CIS football has willing financial backer for national interlocking schedule

The Vanier Cup in Montreal on Nov. 29 drew a larger crowd than nearly all Montreal Alouettes home games this season (The Canadian Press)
The Vanier Cup in Montreal on Nov. 29 drew a larger crowd than nearly all Montreal Alouettes home games this season (The Canadian Press)

University of Saskatchewan booster David Dube is willing to make the supposedly biggest barrier to Canadian university football game on English-language TV every week go away.

The university game is very good, but is caught in a vicious cycle with a lack of national coverage and exposure. Broadcasters imply it isn't "a good product to start with" in order to justify the refusal to invest in production. There is no way to builld a TV property while showing only three games (the national semifinals and Vanier Cup). So what one sees is what one gets, even though the McMaster-Montreal Vanier Cup nailbiter on Nov. 29 drew far more eyeballs on Sportsnet, SN360 and Radio-Canada than any NCAA game in its timeslot.

While this latest pitch is less Christmas miracle and more about the art of the possible — i.e., convincing the director of athletics at an Ontario University Athletics school why it's worth it to have her/his football team travel to Calgary or Saskatoon instead of making a short trip down Highway 401 — there's some teeth and some cash behind it. As Le Journal de Quebec's Richard Boutin reported on the weekend before Christmas and as the Saskatoon StarPhoenix's Kevin Mitchell reported on Boxing Day, Dube is willing to foot all broadcast production costs for a weekly interlocking series. All four conferences have at least discussed interlocking play during the regular season. Coaches from across Canada who met recently with Dube and his representative, Vancouver broadcaster Jim Mullin (Shaw Cable's play-by-play man on its Canada West telecasts), believe there are some viable options for interlock scheduling.

Here's Mitchell (@kmitchsp):

Mullin said the key to making it succeed is high-quality games played by the top teams in the country. The meeting with coaches netted three proposals, with anywhere from eight to 12 teams nationwide participating either once or twice a season.

The next steps include trying to sell university administrators on the idea, and enticing a network — whether it be CBC, TSN or Sportsnet — to pick up the package, knowing their production costs are covered by Dube. The timeline, Mullin acknowledges, is short.

"David's a guy of action.

I've never met a guy so passionate about CIS football in all my life," Mullin says of Dube, who sponsors his Krown Countdown U football show while underwriting its costs, as well as serving as the title sponsor of Shaw's Canada West football broadcasts.

"(We want) a system where the best teams are playing on a national stage for a weekly television game. It's not creating a tier, or a new conference that sits above the other conferences. This is something that's clearly aspirational. If you play well enough, you can play up into it and get on TV. That's what's driving this thing. We need to have a game of the week, once a week, on national TV. And it's our feeling that the only way to get this done is to make sure we're not showing regional games, but we're showing games that have a national impact." (Saskatoon StarPhoenix, Dec. 26)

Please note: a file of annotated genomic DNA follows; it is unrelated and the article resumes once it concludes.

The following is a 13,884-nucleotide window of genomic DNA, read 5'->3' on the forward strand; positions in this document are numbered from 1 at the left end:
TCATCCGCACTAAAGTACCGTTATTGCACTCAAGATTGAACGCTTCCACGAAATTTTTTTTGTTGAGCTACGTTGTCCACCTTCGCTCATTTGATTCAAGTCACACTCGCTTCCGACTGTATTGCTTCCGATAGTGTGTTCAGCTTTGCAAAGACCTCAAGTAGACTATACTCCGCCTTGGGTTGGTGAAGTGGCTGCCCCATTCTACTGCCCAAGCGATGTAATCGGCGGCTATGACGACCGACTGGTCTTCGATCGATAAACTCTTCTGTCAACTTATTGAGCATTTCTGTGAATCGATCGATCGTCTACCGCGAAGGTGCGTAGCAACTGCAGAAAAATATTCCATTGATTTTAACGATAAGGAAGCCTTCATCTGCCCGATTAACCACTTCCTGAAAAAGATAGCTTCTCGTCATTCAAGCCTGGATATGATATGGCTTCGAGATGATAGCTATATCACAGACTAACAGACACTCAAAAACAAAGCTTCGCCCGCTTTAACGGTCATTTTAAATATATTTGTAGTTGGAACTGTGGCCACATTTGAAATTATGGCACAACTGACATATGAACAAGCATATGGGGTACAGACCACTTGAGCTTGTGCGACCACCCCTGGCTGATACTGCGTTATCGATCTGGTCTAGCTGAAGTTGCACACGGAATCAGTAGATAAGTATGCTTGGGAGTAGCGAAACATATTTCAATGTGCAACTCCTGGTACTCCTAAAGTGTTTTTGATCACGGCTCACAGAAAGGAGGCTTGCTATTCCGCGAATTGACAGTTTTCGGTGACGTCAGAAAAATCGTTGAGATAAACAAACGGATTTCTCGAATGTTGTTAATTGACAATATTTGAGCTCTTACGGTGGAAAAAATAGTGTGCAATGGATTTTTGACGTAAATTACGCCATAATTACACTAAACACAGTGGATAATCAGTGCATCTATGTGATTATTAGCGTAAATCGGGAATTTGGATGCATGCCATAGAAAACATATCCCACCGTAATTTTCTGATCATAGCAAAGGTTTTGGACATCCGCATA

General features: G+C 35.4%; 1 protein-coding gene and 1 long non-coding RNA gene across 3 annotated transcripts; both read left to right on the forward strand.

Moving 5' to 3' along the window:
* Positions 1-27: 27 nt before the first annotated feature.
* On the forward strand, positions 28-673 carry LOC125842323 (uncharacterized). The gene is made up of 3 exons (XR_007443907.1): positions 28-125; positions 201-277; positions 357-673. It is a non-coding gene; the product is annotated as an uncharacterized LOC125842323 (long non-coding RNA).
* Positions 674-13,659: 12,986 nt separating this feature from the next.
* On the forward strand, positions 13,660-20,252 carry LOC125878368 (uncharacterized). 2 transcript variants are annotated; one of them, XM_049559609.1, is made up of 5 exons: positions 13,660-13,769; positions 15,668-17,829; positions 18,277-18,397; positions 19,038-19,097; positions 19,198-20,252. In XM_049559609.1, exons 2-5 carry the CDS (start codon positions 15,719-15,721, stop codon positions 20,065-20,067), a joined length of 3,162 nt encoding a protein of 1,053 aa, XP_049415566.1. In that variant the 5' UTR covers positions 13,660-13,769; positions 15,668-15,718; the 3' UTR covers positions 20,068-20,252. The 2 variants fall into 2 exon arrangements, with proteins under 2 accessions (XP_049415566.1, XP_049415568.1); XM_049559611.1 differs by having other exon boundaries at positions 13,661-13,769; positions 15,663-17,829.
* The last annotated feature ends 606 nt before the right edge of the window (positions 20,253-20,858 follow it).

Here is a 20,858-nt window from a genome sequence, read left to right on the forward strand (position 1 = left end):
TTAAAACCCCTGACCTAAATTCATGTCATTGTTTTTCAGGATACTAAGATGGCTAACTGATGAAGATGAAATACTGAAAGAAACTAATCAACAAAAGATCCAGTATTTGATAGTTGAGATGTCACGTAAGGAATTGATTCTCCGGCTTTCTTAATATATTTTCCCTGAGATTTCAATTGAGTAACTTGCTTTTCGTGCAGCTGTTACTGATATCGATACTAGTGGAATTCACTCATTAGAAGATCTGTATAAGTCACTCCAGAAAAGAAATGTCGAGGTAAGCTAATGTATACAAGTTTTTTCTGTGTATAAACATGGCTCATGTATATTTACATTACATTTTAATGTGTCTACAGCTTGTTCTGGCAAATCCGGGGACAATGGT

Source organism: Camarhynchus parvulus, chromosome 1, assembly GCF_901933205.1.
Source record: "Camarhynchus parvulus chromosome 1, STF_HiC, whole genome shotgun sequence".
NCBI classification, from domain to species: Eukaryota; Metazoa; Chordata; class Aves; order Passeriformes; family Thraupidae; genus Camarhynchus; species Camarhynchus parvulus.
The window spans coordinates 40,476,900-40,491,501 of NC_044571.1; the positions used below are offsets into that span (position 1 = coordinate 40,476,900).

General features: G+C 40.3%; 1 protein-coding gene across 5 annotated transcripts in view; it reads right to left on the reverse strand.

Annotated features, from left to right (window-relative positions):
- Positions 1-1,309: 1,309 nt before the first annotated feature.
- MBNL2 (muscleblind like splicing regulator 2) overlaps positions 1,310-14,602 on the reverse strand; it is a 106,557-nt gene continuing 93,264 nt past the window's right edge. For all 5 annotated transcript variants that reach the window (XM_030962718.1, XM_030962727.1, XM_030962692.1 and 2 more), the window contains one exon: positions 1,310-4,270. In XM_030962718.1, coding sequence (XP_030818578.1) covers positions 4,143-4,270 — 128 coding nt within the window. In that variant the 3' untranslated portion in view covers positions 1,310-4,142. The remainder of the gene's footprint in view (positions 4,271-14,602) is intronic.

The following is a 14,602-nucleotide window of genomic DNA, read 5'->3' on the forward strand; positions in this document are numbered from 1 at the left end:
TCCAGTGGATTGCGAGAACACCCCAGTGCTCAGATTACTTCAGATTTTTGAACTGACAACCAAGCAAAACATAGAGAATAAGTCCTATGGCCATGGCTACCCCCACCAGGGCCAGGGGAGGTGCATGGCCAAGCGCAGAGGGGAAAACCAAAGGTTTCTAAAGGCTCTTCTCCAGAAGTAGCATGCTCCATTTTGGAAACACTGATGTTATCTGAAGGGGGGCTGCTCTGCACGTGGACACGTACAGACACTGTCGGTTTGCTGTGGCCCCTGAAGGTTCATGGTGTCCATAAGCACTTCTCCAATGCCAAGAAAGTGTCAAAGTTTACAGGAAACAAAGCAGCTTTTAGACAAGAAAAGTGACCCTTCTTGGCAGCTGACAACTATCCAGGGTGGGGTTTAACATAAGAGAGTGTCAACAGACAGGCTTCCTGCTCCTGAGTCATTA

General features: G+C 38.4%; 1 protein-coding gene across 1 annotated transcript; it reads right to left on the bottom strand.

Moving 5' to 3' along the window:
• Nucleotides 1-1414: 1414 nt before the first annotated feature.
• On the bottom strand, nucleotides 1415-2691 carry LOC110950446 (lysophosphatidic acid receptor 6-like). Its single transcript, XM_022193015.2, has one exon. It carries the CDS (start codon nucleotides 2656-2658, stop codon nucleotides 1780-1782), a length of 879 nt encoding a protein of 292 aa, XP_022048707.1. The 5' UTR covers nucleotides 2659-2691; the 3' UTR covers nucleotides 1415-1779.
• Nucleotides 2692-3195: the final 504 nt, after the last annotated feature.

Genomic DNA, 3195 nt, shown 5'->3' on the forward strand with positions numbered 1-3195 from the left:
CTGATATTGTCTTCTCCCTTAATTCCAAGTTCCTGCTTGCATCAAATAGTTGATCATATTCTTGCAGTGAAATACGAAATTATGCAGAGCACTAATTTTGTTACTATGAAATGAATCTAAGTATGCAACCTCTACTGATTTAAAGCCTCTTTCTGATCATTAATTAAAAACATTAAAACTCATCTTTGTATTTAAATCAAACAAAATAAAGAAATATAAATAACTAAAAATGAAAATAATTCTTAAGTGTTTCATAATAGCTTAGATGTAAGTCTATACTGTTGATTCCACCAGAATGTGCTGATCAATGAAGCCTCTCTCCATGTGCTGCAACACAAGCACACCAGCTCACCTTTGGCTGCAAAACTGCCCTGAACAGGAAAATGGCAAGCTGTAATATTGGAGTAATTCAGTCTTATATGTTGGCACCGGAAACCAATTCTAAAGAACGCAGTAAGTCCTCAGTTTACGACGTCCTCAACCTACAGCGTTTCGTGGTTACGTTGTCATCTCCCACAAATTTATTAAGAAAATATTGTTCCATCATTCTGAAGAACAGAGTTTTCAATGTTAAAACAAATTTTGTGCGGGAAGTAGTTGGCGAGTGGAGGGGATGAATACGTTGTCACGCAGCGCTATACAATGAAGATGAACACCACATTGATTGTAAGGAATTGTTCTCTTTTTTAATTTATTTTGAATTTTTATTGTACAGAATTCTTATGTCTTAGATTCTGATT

The pitch has an appealing succinctness to it: invest in your program and win games and you will be in potential recruits' living rooms. In order for a sport to grow, it has to be delivered effectively to an audience. Media exposure is also an essential part of growing the game. This is analogous, albeit on a smaller scale, to the transformation of U.S. college football since the NCAA's monopoly where it was allowed to portion out TV broadcasts ended in the mid-1980s. Suddenly everyone was on TV every week and, before too long, there were big-time teams in seemingly out-of-the-way cities such as Boise, Idaho.

And, generally, that's what has happened to curling as a media property. It has gone from being an amateur sport where the world's best played only within their home province to one where the big names, be they from Manitoba, Alberta or Ontario, where going shot-for-shot every week.

Changing the regular-season schedule doesn't have to be signed off on by CIS. Each regional association is free to make its own choice. This will be a hard sell, but it's a way to create more meaningful competition and media interest in the sport from August through October. Fewer blowouts between 'have' 'happy to be here' teams such as Waterloo is also a nice off-shoot.  

No one is talking about the Vanier Cup doing world junior championship TV numbers. Realistically, though, in an apples-to-apples comparison between a compelling CIS regular-season matchup involving two regions of the country and say, Sportsnet's Canadian Hockey League regular-season package, the former would win every time. And that audience would still be engaged by the last two weeks of November.

Neate Sager is a writer for Yahoo! Canada Sports. Follow him on Twitter @neatebuzzthenet.